The U.S. Supreme Court opened its 215th year Monday with an extraordinary afternoon session that may spell the end to 20 years of sentencing guidelines imposed by Congress on federal judges.
Two extra hours of argument were added to the court's first day in response to confusion over a ruling last term that could affect more than 60,000 federal criminal cases heard each year.
In June, a narrow majority struck down sentencing guidelines in the state of Washington very similar to the federal system, and since then judges and prosecutors have complained that the complex federal strictures authorized in 1984 by Congress were, in effect, set aside as well.
Nothing in Monday's arguments indicated otherwise.
Justice Antonin Scalia, who wrote the majority opinion in Blakely v. Washington, restated the court's complaint that guidelines often result in longer sentences based on issues never decided by a jury. Judges, not juries, consider facts such the amount of drugs involved in a crime that can add years to a sentence. That process violates the constitutional right to trial by jury, Scalia said
"The whole reason for jury trial is that we don't trust judges," said Scalia, who is supported by a disparate coalition that includes Justices David H. Souter, John Paul Stevens, Clarence Thomas and Ruth Bader Ginsburg.
Their position, first expressed four years ago in Apprendi v. New Jersey, is that any fact that pushes punishment beyond a statutory maximum for a crime must be submitted to a jury.
Acting Solicitor General Paul D. Clement argued on behalf of the government that federal guidelines, which are set by the seven-member U.S. Sentencing Commission, are not the same as the Washington state guidelines. That position was made more difficult by the fact that the government had supported the Washington guidelines, arguing at the time that they were effectively the same.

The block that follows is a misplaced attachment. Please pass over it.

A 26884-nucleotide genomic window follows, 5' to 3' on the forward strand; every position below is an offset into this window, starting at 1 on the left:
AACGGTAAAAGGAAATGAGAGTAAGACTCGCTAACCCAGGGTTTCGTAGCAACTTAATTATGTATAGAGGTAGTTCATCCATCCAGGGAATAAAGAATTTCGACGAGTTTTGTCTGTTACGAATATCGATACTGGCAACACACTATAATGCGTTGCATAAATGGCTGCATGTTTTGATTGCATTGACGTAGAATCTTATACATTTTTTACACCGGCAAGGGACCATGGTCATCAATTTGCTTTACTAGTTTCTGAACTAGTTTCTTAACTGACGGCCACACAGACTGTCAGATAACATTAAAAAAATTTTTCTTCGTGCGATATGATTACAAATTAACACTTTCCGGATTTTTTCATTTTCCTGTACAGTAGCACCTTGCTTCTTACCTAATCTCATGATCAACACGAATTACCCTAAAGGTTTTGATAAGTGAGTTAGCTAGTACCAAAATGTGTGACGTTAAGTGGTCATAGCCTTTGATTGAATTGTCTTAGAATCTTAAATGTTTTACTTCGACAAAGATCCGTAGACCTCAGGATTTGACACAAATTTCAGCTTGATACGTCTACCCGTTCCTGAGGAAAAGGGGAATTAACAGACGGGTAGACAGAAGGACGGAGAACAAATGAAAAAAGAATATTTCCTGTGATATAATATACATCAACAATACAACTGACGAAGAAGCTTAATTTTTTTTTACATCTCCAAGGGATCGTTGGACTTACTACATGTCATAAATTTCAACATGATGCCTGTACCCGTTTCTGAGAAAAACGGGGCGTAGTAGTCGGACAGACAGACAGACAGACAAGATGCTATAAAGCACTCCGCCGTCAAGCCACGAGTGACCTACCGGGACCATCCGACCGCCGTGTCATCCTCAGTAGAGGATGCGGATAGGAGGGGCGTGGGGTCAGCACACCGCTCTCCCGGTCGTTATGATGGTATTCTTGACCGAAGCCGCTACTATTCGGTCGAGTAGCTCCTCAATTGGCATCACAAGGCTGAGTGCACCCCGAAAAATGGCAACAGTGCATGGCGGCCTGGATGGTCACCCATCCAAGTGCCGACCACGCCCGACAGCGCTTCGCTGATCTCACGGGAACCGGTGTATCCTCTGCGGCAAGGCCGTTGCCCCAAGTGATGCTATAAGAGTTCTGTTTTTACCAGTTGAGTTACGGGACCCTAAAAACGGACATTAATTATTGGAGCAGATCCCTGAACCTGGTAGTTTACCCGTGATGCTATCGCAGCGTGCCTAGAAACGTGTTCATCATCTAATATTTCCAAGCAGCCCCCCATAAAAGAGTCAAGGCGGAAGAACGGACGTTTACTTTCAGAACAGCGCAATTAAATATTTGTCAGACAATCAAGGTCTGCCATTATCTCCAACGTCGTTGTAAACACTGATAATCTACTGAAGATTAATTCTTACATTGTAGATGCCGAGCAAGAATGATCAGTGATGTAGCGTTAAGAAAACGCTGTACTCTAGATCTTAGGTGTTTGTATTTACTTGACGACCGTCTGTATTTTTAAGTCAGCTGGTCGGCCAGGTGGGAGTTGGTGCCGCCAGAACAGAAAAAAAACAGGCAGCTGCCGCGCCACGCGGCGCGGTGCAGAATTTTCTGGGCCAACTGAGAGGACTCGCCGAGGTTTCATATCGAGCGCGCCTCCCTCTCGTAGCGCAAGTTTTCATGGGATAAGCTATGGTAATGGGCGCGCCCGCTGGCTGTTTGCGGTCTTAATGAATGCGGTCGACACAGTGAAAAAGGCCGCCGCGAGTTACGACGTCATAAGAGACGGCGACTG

The two cases argued simultaneously Monday involved convicted drug defendants from different states, Ralph Howard Booker of Michigan, and Ducan Fanfan of Maine. Booker received a stiffer sentence because of federal guidelines; Fanfan received a lesser sentence because of constitutional concerns.
Ten Commandments case
Also Monday, The three-year legal battle over ousted Alabama Chief Justice Roy Moore and his Ten Commandments monument ended quietly when the U.S. Supreme Court rejected Moore's final appeal.
The high court made no comment in declining Moore's request to reverse his expulsion last year by a state judicial ethics panel for refusing a federal judge's order to remove the 5,300-pound monument from the Alabama courthouse.
Moore said in a statement that it was hypocritical for the "liberal Supreme Court" to turn down his appeal even though the justices begin each session with the phrase, "God save the United States and this honorable court."
Opponents of the judge and his monument cheered the decision.
"Now, no court on this planet has ruled in Moore's favor," said the Rev. Barry Lynn, executive director of Americans United for Separation of Church and State, one of the groups that sued in 2001 to have the monument removed. "It is truly time for him to understand that he has lost."